Wiki Loves Living Heritage/Chhau dance
- a semi classical martial Indian dance found in its eastern states
- Wikidata item: Chhau dance (Q1071518)
- UNESCO ICH ID: RL/00337
- instance of: type of dance
- country: India
- subclass of: Indian folk dance and war dance
- indigenous to: Purulia district, Mayurbhanj district and Seraikela Kharsawan district
- intangible cultural heritage status: Representative List of the Intangible Cultural Heritage of Humanity () and National List for Intangible Cultural Heritage (ICH)
- described at URL: https://ich.unesco.org/en/RL/00337 (English), https://ich.unesco.org/fr/RL/00337 (French) and https://ich.unesco.org/es/RL/00337 (Spanish)
How can I contribute?
Add a piece of text
Add an openly licensed piece of text below for annotating. Remember to add the source reference and a reference to the open license. If that is not possible, you can either write an article in Wikipedia, write the piece of text yourself with references, or add references at the bottom of the page.
Enter edit mode and urderline important related topics in the text. This way you can tell others to link them to their Wikidata items.
Pick a highlighted topic and link it to its Wikidata item. If the item is missing, you can create it! You can find instructions in this article.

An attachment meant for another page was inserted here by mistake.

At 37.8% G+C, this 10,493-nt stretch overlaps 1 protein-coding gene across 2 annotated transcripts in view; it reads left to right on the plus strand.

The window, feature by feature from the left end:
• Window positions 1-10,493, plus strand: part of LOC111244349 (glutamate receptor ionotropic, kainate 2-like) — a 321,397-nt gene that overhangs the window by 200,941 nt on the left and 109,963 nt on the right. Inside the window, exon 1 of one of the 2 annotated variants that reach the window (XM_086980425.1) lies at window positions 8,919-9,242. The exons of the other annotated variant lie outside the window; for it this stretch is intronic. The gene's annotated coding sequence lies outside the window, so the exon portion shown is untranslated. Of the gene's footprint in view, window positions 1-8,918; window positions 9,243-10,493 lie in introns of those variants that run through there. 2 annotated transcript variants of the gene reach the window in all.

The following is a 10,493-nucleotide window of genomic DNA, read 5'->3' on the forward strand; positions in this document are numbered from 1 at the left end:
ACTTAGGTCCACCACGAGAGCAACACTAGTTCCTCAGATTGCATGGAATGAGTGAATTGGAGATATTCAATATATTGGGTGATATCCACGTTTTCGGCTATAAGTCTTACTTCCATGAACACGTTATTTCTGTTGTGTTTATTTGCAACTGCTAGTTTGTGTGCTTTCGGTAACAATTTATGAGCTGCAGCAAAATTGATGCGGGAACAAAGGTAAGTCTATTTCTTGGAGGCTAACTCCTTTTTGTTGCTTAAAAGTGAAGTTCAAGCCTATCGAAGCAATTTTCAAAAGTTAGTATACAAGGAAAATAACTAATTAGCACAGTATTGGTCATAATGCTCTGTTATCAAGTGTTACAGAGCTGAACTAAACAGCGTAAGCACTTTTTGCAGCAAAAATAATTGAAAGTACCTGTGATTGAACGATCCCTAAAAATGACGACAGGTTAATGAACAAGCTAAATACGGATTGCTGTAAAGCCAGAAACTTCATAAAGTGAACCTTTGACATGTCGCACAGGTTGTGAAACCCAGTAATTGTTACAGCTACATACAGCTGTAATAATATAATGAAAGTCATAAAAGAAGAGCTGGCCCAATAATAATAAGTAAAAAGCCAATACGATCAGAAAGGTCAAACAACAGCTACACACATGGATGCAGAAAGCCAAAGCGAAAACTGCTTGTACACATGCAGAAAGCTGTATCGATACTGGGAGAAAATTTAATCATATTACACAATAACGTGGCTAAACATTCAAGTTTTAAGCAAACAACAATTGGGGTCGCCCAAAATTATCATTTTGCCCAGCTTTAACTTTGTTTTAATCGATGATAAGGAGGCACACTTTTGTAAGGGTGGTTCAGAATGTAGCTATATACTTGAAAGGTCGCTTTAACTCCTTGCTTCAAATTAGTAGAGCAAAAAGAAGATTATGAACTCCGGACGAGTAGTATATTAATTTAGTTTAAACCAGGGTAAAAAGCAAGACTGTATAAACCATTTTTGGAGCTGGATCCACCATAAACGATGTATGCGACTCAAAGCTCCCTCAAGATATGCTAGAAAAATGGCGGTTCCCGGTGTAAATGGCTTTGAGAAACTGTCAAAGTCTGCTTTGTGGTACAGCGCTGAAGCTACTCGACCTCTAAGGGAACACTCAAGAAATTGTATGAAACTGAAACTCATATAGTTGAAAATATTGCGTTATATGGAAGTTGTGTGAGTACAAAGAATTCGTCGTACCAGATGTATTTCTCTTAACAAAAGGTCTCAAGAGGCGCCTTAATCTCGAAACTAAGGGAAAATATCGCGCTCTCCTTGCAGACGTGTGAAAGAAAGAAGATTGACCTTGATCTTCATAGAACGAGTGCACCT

Chhau dance is a tradition from eastern India that enacts episodes from epics including the Ramayana and Mahabharata, local folklore and abstract themes. Its three distinct styles hail from the regions of Seraikela Kharsawan district, Purulia Chhau dance and Mayurbhanj Chhau of Orissa, the first two using Chhau mask. Chhau dance is intimately connected to regional festivals, notably the spring festival Chaitra Parva. Its origin is traceable to indigenous forms of dance and martial practices. Its vocabulary of movement includes mock combat techniques, stylized gaits of birds and animals and movements modelled on the chores of village housewives. Chhau is taught to male dancers from families of traditional artists or from local communities. The dance is performed at night in an open space to traditional and folk melodies, played on the reed pipes mahuri and shehnai. The reverberating drumbeats of a variety of drums dominate the accompanying music ensemble. Chhau is an integral part of the culture of these communities. It binds together people from different social strata and ethnic background with diverse social practices, beliefs, professions and languages. However, increasing industrialization, economic pressures and new media are leading to a decrease in collective participation with communities becoming disconnected from their roots.
The dances mainly come from communities known as Mundas, Mahatos, Kalindis, Pattnaiks, Samals, Darogas, Mohantys, Acharyas, Bhols, Kars, Dubeys, and Sahoos. Musicians are from the communities known as Mukhis, Kalindis, Ghadheis, Dhada. They are also involved in the making of the instruments. Masks form an integral part of Chhau Dance in Purulia and Seraikella. Communities of traditional painters known as Maharanas, Mohapatras, Sutradhars are involved in the making of these masks.
How can I contribute?